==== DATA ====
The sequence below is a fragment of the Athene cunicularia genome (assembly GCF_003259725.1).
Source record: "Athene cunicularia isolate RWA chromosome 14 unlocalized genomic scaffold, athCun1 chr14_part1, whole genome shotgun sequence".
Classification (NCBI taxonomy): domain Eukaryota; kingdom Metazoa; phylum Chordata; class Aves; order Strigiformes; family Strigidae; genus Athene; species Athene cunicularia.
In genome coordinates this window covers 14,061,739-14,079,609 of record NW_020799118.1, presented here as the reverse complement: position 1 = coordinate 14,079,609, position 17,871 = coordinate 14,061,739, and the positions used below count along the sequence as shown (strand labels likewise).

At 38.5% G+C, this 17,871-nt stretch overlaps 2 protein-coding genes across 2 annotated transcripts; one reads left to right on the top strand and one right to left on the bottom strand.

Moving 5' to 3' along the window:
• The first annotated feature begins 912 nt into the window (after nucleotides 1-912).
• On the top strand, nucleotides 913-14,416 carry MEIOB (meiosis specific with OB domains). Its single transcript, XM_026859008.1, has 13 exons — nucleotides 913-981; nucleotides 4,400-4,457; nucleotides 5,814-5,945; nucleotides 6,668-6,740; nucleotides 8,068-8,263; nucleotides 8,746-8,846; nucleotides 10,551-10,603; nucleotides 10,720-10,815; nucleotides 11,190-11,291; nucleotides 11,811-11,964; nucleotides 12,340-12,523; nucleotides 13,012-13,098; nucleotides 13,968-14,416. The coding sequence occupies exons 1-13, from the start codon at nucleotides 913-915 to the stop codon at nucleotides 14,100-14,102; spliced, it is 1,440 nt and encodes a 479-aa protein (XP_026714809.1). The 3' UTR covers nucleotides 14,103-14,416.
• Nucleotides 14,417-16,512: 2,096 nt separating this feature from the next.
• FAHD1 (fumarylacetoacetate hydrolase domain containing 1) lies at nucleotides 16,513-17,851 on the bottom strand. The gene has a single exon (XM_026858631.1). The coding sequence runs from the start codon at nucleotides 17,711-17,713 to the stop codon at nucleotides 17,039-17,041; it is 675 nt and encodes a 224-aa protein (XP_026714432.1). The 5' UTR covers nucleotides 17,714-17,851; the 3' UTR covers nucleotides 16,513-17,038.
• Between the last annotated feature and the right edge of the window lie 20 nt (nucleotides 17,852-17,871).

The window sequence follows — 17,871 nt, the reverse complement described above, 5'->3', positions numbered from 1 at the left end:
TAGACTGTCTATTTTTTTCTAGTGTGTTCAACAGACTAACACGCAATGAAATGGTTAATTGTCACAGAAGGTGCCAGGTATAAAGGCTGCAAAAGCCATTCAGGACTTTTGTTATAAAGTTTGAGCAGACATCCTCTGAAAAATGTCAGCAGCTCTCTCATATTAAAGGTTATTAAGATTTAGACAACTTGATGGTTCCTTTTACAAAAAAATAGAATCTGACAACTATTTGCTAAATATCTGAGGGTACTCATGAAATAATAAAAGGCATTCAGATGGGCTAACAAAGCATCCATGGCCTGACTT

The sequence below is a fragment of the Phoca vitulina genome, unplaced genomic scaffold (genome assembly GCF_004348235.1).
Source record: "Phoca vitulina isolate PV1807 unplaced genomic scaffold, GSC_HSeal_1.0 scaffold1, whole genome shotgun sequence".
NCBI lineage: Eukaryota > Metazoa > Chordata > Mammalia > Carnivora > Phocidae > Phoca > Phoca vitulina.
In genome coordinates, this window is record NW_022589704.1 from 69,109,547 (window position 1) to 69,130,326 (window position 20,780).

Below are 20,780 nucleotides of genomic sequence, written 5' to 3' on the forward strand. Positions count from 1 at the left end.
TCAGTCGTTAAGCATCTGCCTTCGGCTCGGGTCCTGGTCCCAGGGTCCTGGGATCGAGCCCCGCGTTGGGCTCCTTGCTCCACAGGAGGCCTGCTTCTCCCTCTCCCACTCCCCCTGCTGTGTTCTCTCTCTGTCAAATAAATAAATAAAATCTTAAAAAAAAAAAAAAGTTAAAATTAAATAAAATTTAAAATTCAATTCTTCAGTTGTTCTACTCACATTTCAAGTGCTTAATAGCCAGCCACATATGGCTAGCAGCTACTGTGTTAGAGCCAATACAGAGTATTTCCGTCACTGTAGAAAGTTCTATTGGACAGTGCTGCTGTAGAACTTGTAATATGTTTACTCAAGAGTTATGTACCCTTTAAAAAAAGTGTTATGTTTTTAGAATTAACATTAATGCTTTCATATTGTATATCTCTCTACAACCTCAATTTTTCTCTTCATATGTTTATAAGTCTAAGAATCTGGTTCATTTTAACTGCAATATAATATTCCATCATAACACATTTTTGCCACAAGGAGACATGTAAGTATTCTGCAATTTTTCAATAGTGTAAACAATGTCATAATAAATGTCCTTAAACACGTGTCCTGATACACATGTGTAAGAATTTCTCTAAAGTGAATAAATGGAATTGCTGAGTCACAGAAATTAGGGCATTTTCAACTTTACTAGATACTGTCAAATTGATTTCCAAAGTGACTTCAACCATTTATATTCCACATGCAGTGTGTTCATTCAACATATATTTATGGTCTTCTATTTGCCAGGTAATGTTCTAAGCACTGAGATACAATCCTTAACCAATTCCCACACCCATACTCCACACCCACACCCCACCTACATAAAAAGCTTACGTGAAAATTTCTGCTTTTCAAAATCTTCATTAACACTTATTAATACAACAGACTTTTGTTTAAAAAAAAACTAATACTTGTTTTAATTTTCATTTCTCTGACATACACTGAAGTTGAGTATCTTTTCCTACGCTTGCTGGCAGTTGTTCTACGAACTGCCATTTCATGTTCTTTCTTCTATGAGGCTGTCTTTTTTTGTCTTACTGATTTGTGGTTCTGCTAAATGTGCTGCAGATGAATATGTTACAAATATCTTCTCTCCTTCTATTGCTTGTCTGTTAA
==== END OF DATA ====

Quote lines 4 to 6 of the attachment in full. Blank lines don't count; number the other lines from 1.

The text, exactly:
In genome coordinates this window covers 14,061,739-14,079,609 of record NW_020799118.1, presented here as the reverse complement: position 1 = coordinate 14,079,609, position 17,871 = coordinate 14,061,739, and the positions used below count along the sequence as shown (strand labels likewise).

At 38.5% G+C, this 17,871-nt stretch overlaps 2 protein-coding genes across 2 annotated transcripts; one reads left to right on the top strand and one right to left on the bottom strand.

Moving 5' to 3' along the window: